A lot of what was presented in Kidd’s “A Kid’s Guide to Graphic Design” were things I already knew. Having a background in psychology and user interface design, I understand that everything we see in the world that isn’t made by nature is, on some level, designed. Logos are designed to evoke a certain set of primal, yet desirable, emotional reactions. Streets are designed to draw people to certain areas and easily guide them around as well as optimize traffic flow. Even the laptop I’m using was designed and coloured the way it is to optimize the end user experience from the keyboard layout to the placement of the screen relative to the keyboard.
Drawing the eye is critical for more than just advertising. As an example, in user interface design, it should be designed in such a way that draws the user to important areas and controls. The main area of the program should be as uncluttered as is reasonable. Necessary controls, like the main text entry area for a WordPress blog post, should be front and centre, and of appreciable size. Word choice for menu items should convey the most information about their functions with the fewest words; ideally, just one word like “Links” or “Tools” or “Help.” If your menu items are pictures, they should be things that are easily linked to their associated function, such as a floppy disk for saving, or a length of chain for adding a link, and so on. Your interface should use colours that have a significant contrast with one another, and you should avoid neon colours (especially neon green, red, and yellow) so as to make the interface more visually appealing.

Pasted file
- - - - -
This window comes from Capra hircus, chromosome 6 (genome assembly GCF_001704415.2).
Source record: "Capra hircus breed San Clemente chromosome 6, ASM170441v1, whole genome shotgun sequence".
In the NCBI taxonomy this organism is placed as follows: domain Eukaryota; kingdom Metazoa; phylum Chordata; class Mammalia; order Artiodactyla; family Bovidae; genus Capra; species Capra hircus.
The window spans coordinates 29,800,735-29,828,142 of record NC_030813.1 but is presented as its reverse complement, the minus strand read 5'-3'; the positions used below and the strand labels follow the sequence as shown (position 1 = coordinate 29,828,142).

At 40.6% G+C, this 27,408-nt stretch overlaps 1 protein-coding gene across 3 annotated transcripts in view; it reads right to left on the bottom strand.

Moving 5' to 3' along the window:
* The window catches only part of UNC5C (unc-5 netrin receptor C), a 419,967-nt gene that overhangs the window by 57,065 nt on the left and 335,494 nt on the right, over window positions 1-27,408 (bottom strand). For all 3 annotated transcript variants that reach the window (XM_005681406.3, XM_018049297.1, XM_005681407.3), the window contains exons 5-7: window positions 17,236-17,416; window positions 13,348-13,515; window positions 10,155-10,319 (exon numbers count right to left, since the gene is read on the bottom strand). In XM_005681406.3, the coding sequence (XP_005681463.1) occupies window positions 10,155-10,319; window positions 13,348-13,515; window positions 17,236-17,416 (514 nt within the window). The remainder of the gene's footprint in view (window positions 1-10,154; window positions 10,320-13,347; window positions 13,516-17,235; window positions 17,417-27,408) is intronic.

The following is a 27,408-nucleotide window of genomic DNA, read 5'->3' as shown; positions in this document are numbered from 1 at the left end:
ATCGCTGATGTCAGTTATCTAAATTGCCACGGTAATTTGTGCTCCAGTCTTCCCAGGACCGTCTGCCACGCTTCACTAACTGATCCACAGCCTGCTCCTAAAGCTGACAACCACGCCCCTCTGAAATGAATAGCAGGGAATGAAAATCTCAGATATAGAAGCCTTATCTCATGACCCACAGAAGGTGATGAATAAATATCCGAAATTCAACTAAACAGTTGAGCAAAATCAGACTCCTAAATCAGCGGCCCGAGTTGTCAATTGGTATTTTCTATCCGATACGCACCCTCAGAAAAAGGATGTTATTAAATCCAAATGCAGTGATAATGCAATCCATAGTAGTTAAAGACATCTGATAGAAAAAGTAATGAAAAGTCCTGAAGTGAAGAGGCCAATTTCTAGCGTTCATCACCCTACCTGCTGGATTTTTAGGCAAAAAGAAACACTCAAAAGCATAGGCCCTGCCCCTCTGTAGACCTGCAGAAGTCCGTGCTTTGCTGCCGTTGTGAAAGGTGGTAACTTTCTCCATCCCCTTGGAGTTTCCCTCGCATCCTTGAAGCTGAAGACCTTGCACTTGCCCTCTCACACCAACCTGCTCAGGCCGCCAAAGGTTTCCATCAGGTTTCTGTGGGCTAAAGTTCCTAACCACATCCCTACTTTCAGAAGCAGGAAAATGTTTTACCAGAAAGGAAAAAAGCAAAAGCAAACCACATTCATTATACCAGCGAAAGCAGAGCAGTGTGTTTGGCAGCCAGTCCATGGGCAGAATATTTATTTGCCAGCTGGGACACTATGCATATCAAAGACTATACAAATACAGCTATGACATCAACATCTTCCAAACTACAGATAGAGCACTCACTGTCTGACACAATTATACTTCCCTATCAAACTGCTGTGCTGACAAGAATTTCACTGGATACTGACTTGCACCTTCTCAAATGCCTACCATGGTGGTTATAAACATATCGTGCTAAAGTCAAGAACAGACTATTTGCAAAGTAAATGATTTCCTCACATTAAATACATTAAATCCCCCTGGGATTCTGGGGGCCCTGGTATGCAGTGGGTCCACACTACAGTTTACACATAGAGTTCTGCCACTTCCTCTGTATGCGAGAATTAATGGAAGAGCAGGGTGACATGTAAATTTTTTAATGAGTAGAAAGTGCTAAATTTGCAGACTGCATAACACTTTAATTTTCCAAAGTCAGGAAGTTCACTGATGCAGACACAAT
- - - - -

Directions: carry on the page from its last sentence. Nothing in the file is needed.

The fundamentals of design aren’t something about which most people think very often, but they are so ingrained into our society that they are easily understood once one takes the time to sit down and really think about said principles.